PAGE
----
A key pillar of psychiatric treatment is guided imagery. Guided imagery is the practice of, with guidance, stimulating the senses and inducing mental images for the sake of health therapy or relaxation. You often see things like this in the movies – a person visits a psychologist, is told to lay on a couch, close his or her eyes, breathe and think of something peaceful. That’s a very simplified version of what guided imagery is.
Guided imagery, it turns out, doesn’t need to be done with the imagination alone. In fact, with sufficiently-advanced technologies, guided imagery can be done in a way that’s much more immersive than the traditional options. You’ve already seen the title of this article, so you already know what we’re getting at: VR can be a valid way to explore guided imagery. Just like the well-received health project at Cedars-Sinai in Los Angeles, therapies are being developed across the globe.
There are some complications to this, of course. Fully-immersive VR is still a developing technology, and an expensive one, at that. There’s also the additional complication of potential nausea and motion sickness. The severity of these symptoms vary from person-to-person, but ultimately not everyone will be able to use VR implementations without some issues until the technology evolves or becomes more commonplace.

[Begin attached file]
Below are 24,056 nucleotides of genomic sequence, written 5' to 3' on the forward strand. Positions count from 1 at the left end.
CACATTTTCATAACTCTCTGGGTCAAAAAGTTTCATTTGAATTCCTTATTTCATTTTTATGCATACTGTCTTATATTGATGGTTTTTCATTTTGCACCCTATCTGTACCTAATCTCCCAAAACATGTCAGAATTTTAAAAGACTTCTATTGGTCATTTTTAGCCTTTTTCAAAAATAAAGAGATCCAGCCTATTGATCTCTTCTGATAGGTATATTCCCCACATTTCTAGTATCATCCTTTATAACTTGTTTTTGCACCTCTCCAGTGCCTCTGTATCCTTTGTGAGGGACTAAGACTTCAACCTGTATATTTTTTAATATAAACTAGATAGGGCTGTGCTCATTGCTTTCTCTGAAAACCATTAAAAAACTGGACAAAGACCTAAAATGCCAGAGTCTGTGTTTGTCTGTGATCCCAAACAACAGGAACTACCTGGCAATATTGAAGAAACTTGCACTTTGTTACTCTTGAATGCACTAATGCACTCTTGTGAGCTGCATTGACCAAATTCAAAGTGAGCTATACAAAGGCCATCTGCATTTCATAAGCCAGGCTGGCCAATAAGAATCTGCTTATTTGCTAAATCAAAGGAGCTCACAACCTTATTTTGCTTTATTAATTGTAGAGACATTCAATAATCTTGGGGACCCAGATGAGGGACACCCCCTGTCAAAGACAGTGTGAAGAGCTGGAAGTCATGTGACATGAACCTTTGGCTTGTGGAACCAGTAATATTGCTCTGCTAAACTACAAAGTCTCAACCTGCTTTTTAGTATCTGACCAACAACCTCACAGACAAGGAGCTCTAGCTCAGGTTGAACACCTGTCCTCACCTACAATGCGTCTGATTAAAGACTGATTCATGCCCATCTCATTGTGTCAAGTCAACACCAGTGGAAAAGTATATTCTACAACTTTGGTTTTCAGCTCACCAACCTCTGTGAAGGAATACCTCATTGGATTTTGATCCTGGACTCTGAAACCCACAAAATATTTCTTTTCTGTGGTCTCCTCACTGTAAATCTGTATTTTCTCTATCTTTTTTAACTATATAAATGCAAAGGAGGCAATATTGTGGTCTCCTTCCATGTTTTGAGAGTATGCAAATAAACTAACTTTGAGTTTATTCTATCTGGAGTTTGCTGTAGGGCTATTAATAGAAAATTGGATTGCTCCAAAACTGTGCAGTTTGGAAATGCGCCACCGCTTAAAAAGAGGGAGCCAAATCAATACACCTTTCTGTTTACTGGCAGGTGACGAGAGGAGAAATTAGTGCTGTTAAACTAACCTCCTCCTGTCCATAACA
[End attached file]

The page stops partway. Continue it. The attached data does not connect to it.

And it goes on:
Using Virtual Reality may not be the most cost-effective manner of guided imagery, but it does look to be a promising one. A number of studies indicate that it does have potential, and a few even seem to believe that it may help the treatment of PTSD in veterans returning home from combat. To learn more about the usage of VR to treat pain and PTSD alike, we highly recommend taking a look at the detailed pieces linked below that spurred the creation of this article.
Aside from that, what do you think of the potential for VR to treat psychological problems? Feel free to sound off below with your opinions.